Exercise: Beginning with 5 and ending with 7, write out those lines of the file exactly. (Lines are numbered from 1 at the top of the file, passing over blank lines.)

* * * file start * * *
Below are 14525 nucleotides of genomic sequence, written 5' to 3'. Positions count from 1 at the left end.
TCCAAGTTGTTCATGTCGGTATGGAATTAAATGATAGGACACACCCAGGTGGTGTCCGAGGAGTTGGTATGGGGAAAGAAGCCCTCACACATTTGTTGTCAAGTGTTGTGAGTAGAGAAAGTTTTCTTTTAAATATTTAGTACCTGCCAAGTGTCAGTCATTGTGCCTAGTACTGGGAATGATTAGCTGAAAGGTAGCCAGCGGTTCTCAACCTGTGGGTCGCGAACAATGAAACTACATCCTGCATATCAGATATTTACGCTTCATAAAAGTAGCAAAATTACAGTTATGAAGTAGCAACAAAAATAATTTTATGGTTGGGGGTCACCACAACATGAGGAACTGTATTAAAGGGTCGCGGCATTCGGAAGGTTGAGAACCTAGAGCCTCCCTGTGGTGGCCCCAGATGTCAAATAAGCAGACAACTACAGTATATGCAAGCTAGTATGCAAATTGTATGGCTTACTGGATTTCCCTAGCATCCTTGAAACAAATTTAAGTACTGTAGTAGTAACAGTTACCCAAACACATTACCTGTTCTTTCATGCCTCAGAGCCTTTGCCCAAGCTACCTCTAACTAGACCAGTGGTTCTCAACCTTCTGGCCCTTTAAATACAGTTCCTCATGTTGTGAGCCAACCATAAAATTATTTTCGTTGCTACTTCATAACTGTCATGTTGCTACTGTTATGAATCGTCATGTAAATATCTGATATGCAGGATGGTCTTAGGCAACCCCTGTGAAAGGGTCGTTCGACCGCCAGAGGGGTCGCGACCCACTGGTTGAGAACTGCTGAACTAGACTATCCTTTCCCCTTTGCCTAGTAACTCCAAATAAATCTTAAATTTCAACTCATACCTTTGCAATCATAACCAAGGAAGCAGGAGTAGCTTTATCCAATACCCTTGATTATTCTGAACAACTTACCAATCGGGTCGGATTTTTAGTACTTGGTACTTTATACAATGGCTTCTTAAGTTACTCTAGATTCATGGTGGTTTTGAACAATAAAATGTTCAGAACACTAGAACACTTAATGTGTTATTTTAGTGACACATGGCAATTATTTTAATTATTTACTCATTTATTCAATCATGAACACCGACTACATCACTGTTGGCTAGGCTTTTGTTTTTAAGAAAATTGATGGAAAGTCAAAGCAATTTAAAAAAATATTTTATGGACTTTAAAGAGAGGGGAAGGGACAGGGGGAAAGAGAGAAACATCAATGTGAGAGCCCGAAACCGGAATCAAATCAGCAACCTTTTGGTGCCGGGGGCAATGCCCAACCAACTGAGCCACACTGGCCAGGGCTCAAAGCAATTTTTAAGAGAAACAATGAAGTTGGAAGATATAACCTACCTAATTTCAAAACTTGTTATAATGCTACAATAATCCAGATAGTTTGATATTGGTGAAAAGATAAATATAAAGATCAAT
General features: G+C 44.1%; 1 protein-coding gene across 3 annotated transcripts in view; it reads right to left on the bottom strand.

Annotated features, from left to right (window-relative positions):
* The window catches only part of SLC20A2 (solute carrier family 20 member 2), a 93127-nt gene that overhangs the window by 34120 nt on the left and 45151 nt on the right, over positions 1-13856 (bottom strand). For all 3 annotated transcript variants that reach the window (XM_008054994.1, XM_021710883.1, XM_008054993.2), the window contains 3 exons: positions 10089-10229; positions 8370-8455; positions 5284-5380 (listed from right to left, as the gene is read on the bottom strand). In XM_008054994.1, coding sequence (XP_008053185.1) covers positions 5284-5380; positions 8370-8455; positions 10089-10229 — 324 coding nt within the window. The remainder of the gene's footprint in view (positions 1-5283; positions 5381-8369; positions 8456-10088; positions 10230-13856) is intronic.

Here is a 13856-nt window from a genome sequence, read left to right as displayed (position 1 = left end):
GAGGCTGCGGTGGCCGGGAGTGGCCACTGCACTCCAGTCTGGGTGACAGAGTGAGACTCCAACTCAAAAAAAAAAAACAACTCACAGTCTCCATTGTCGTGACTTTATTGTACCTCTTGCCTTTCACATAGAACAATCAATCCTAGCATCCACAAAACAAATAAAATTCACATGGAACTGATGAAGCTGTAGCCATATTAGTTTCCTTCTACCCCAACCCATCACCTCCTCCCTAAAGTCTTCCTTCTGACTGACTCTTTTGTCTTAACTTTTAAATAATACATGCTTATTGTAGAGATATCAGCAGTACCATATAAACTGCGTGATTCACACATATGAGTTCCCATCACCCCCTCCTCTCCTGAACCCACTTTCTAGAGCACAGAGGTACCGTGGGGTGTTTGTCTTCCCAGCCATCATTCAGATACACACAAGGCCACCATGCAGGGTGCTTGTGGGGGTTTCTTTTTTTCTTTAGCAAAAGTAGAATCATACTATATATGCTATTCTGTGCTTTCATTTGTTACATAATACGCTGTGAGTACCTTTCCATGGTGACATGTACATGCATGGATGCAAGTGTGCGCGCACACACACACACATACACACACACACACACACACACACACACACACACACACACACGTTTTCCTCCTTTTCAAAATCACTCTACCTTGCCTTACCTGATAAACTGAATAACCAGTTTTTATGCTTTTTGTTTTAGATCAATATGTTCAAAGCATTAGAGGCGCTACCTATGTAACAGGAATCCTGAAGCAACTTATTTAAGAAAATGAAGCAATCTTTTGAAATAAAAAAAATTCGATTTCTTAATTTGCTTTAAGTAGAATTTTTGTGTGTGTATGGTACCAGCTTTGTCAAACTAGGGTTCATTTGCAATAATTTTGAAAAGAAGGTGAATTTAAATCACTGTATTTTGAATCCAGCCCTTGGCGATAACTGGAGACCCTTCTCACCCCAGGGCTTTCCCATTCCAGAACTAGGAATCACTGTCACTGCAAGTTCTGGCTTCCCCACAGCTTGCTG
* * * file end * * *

* The window catches only part of SLC20A2 (solute carrier family 20 member 2), a 93127-nt gene that overhangs the window by 34120 nt on the left and 45151 nt on the right, over positions 1-13856 (bottom strand). For all 3 annotated transcript variants that reach the window (XM_008054994.1, XM_021710883.1, XM_008054993.2), the window contains 3 exons: positions 10089-10229; positions 8370-8455; positions 5284-5380 (listed from right to left, as the gene is read on the bottom strand). In XM_008054994.1, coding sequence (XP_008053185.1) covers positions 5284-5380; positions 8370-8455; positions 10089-10229 — 324 coding nt within the window. The remainder of the gene's footprint in view (positions 1-5283; positions 5381-8369; positions 8456-10088; positions 10230-13856) is intronic.

Here is a 13856-nt window from a genome sequence, read left to right as displayed (position 1 = left end):
GAGGCTGCGGTGGCCGGGAGTGGCCACTGCACTCCAGTCTGGGTGACAGAGTGAGACTCCAACTCAAAAAAAAAAAACAACTCACAGTCTCCATTGTCGTGACTTTATTGTACCTCTTGCCTTTCACATAGAACAATCAATCCTAGCATCCACAAAACAAATAAAATTCACATGGAACTGATGAAGCTGTAGCCATATTAGTTTCCTTCTACCCCAACCCATCACCTCCTCCCTAAAGTCTTCCTTCTGACTGACTCTTTTGTCTTAACTTTTAAATAATACATGCTTATTGTAGAGATATCAGCAGTACCATATAAACTGCGTGATTCACACATATGAGTTCCCATCACCCCCTCCTCTCCTGAACCCACTTTCTAGAGCACAGAGGTACCGTGGGGTGTTTGTCTTCCCAGCCATCATTCAGATACACACAAGGCCACCATGCAGGGTGCTTGTGGGGGTTTCTTTTTTTCTTTAGCAAAAGTAGAATCATACTATATATGCTATTCTGTGCTTTCATTTGTTACATAATACGCTGTGAGTACCTTTCCATGGTGACATGTACATGCATGGATGCAAGTGTGCGCGCACACACACACACATACACACACACACACACACACACACACACACACACACACACACGTTTTCCTCCTTTTCAAAATCACTCTACCTTGCCTTACCTGATAAACTGAATAACCAGTTTTTATGCTTTTTGTTTTAGATCAATATGTTCAAAGCATTAGAGGCGCTACCTATGTAACAGGAATCCTGAAGCAACTTATTTAAGAAAATGAAGCAATCTTTTGAAATAAAAAAAATTCGATTTCTTAATTTGCTTTAAGTAGAATTTTTGTGTGTGTATGGTACCAGCTTTGTCAAACTAGGGTTCATTTGCAATAATTTTGAAAAGAAGGTGAATTTAAATCACTGTATTTTGAATCCAGCCCTTGGCGATAACTGGAGACCCTTCTCACCCCAGGGCTTTCCCATTCCAGAACTAGGAATCACTGTCACTGCAAGTTCTGGCTTCCCCACAGCTTGCTG